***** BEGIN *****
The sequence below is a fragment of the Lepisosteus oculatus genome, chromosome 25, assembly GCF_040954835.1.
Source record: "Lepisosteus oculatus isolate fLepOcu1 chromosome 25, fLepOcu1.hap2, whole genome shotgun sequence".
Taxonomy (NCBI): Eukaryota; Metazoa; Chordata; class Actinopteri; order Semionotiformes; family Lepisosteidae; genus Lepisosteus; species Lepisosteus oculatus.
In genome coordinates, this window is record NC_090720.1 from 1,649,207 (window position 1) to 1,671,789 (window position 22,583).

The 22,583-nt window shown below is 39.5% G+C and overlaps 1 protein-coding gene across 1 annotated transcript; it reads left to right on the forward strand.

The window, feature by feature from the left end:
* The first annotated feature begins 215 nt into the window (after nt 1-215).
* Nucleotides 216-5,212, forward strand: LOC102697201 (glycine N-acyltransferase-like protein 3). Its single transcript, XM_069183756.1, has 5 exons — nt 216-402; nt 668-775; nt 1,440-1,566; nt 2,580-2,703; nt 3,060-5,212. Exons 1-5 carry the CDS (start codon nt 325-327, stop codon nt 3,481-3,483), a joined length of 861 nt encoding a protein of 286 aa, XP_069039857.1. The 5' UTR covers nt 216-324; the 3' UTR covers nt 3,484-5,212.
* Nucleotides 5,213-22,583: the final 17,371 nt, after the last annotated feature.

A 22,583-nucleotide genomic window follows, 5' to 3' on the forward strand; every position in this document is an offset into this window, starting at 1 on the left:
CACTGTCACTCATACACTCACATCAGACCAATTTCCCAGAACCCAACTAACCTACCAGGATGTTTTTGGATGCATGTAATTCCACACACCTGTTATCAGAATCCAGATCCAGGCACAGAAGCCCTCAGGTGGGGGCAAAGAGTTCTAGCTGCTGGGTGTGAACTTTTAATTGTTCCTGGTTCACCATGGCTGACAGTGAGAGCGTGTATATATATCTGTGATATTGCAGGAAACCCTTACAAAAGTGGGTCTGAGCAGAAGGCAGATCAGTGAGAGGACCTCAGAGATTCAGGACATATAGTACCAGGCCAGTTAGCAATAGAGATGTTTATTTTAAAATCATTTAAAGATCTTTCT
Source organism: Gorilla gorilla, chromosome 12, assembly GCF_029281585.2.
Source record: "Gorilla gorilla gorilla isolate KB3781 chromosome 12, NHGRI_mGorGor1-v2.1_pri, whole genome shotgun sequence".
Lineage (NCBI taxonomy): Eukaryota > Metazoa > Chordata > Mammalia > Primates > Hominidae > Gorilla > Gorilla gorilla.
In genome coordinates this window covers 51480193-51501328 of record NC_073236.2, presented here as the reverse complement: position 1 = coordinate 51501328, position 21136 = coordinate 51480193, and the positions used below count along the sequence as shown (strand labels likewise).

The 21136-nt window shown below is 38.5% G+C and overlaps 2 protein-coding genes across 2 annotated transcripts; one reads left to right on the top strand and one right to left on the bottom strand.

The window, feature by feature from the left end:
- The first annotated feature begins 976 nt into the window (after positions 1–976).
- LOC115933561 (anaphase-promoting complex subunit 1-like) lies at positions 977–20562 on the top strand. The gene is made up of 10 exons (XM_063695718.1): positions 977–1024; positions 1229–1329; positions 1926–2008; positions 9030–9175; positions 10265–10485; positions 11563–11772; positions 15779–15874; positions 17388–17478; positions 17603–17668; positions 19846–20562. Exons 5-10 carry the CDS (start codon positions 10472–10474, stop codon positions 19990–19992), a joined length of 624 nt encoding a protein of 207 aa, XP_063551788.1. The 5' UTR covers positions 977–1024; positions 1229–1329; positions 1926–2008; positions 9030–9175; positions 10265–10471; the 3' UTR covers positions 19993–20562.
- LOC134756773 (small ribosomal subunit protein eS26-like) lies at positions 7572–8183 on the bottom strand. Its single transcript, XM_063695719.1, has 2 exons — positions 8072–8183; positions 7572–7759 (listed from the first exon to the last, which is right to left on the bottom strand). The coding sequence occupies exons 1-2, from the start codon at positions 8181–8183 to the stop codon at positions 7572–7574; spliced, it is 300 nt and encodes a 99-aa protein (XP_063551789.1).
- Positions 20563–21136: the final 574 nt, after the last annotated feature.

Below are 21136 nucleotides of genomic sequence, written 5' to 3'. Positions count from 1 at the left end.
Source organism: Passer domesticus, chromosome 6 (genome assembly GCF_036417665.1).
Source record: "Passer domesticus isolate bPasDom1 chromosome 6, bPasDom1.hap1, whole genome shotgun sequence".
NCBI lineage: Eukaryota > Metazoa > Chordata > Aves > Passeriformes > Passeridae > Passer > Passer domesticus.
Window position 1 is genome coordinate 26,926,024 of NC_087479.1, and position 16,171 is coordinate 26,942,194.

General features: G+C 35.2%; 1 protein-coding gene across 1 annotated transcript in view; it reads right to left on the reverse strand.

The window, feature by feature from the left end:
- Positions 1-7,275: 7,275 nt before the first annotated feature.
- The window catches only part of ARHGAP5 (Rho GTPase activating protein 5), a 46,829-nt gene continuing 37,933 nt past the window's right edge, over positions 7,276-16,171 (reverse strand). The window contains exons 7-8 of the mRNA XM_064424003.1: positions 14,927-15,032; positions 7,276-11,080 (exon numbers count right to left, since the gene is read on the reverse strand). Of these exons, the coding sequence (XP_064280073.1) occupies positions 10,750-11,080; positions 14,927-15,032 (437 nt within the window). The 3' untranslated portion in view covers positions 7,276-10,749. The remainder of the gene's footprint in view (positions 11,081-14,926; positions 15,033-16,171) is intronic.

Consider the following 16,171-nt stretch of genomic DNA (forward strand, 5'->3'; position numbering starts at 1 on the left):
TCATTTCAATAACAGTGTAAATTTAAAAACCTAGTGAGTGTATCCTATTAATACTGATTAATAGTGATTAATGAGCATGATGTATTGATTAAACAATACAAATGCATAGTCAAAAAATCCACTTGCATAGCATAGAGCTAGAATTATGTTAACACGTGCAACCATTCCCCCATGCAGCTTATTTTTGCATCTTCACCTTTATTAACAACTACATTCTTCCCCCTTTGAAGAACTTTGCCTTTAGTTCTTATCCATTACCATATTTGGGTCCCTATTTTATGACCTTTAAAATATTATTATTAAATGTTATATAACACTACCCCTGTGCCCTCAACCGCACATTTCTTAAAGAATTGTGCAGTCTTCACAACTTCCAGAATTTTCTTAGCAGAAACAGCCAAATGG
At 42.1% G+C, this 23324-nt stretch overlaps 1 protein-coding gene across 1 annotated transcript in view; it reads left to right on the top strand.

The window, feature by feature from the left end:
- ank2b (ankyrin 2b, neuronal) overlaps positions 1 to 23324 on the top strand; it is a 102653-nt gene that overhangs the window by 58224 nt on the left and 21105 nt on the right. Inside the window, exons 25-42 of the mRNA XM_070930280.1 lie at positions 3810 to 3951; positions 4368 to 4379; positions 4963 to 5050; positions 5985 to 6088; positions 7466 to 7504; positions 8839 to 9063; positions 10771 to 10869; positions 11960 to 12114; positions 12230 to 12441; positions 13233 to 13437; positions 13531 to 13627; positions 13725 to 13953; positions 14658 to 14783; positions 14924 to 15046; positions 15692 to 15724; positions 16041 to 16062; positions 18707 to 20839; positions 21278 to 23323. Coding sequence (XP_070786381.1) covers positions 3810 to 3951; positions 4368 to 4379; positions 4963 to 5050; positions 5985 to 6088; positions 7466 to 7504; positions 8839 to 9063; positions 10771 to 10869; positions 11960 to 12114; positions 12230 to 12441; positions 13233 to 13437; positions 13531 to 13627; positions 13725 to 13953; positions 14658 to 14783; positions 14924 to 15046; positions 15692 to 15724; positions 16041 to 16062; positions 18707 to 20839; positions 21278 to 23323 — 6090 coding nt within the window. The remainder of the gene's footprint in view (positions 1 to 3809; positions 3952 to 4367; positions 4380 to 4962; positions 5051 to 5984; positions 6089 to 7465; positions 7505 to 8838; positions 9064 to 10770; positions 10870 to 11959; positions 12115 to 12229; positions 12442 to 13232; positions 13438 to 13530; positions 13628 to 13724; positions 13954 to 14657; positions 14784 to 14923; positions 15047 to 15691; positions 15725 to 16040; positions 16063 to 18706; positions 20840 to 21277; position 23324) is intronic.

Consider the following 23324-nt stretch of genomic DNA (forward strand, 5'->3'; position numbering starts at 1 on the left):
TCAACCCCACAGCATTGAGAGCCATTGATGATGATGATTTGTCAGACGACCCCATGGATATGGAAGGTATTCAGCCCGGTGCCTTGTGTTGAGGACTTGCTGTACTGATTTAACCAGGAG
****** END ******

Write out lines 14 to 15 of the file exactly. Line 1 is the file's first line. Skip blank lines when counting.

Lineage (NCBI taxonomy): Eukaryota > Metazoa > Chordata > Mammalia > Primates > Hominidae > Gorilla > Gorilla gorilla.
In genome coordinates this window covers 51480193-51501328 of record NC_073236.2, presented here as the reverse complement: position 1 = coordinate 51501328, position 21136 = coordinate 51480193, and the positions used below count along the sequence as shown (strand labels likewise).